kenaibeach (800x529)The first time I went to NYC and told people I was from Alaska, they asked if I lived in an igloo. Unfortunately, no. I didn’t grow up in a house made of ice. That would’ve been way more exciting than our unremarkable middle-class house on Alaska’s Kenai Peninsula.

Aside the from location–2,000 miles away from the continental US–the town is in many ways a typical small town. Everyone knows your business. You wish you didn’t know theirs.

As a teenager, I felt trapped. Back then I watched TV and movies and music videos like any other kid and concluded our backwater town was sorely lacking in cultural amenities, especially when compared to Magnum P.I.’s glamorous life (No, the irony that Magnum was living on an island is not lost on me.) The Teen Me hated being so isolated, especially during the winter.

Alaskan’s refer to the lower 48 states as “outside.” I’ve lived outside for about the same length of time as my birth-to-graduation stint in The Last Frontier and more than ten years have passed since I’ve seen Alaska in winter. This year, I went home for the holidays (and it was weird).

Why did I just say I went home? I live in Washington. (I did say home, though.) Here’s the truth of my return:

Flying into Anchorage, bluish mountains are barely visible. The plane drops down into a familiar snow-covered world. Orange lights blink against approaching darkness.  I smile like a child. I cry. My face shines out the plane window. I press my check into the cold.

I. AM. HOME. How could I forget how much I love this place? So vast–like an ocean–dangerous and wild and beautiful.

I hold my breath as we walk out of the airport into twenty-six degrees below zero F. Cold hits my face. I exhale a visible cloud, shut my mouth, and inhale. The hairs in my nose freeze together.

I am colder here, but more alive.

Leaving my now-home in Washington has returned me to my heart’s first home: this frozen, barely livable land. The place that formed me. It holds me. Like a lover I never got over. And I fall. Again.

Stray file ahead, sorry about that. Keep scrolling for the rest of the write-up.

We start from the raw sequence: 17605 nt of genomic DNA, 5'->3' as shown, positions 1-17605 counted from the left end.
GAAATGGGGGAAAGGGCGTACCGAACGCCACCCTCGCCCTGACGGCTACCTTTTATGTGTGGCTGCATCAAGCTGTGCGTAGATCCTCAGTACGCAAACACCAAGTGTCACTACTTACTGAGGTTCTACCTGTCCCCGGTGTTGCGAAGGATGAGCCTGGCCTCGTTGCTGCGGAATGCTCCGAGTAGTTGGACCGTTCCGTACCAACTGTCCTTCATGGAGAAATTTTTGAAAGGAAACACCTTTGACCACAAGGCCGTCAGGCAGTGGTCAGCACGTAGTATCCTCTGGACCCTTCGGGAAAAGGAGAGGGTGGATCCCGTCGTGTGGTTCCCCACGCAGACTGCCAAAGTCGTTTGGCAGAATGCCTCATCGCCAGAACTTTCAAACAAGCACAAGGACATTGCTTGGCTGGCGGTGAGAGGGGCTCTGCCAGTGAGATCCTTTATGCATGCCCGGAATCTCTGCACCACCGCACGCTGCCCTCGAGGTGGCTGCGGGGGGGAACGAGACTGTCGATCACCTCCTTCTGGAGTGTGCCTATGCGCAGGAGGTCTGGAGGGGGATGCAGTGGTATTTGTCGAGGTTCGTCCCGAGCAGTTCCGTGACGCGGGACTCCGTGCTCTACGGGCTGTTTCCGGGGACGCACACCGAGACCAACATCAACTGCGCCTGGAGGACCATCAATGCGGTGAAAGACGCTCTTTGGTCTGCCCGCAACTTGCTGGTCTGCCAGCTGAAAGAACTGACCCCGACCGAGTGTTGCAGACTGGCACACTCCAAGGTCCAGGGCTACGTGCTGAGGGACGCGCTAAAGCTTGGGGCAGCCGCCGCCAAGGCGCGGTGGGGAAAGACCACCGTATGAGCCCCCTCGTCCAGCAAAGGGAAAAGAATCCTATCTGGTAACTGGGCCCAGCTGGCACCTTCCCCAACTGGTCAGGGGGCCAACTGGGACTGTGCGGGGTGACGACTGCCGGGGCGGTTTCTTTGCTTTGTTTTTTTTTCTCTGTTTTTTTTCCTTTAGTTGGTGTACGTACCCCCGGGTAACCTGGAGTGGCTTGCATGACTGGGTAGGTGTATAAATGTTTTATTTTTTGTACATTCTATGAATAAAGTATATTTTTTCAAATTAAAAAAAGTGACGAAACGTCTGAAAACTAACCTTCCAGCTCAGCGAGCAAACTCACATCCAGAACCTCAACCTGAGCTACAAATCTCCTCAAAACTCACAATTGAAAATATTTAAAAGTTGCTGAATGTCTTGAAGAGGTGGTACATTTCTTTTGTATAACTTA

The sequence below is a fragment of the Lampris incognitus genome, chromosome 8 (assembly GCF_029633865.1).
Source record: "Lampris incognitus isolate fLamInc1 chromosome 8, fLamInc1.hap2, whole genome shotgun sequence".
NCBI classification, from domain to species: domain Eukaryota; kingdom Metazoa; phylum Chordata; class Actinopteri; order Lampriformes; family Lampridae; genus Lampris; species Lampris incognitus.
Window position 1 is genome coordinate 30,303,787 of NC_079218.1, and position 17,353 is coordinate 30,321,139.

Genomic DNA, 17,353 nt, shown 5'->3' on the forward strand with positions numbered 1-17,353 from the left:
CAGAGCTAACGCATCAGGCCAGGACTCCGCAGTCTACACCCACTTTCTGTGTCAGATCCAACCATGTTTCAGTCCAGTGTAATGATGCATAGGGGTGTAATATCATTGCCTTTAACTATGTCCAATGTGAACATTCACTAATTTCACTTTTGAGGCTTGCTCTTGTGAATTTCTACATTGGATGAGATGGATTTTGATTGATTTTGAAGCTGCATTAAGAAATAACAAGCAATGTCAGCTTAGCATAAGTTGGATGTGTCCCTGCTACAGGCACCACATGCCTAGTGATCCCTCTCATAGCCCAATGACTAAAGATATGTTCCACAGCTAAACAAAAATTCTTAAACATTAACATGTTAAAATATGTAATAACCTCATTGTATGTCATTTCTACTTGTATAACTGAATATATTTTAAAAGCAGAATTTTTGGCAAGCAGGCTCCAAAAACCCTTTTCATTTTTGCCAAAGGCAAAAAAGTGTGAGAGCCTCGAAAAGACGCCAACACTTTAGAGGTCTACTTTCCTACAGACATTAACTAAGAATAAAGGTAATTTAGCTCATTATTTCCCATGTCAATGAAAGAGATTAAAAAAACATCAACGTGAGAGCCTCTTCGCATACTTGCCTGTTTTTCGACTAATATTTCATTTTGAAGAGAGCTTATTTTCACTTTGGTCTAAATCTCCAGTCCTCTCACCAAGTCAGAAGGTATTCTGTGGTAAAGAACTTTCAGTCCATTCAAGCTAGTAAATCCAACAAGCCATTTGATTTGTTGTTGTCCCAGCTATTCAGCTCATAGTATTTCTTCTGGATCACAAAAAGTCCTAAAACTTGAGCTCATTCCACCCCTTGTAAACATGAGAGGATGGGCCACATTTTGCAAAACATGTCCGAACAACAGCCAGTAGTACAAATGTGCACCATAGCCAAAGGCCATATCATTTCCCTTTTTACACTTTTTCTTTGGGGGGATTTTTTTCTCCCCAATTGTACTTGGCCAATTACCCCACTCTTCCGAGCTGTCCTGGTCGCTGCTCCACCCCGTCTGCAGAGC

But deep down, I know what I feel is pointless. I can never live here again. I don’t fit in this man-centric state driven by an economy that favors physical strength and fearlessness. Oil and fishing jobs are lucrative, and though most don’t require much training, dangerous conditions are the norm. These jobs are brutal.

I’m not tough. I am not fearless. The bravest thing I did was leave.

My dad loads the suitcases in his truck and the airport disappears behind us. I don’t want my parents or my daughter to see how being back here makes me want to cry and laugh and never leave. I start making idiotic jokes. “You call this a warm welcome, Mom?” 

Days later, it’s clear that coming back has stirred something up. The timeline of my life collapses, folds in on itself.

I am in high school. I am dating the dark boy who will die after years of breathing the fumes of boat-repair resins, toxins thinning the lining of his arteries, until at thirty-five an artery will finally give way. But he is alive again in my mind and we are making out, legs threading together on his cousin’s couch in a trailer barely a mile away from where the land ends and the Cook Inlet begins.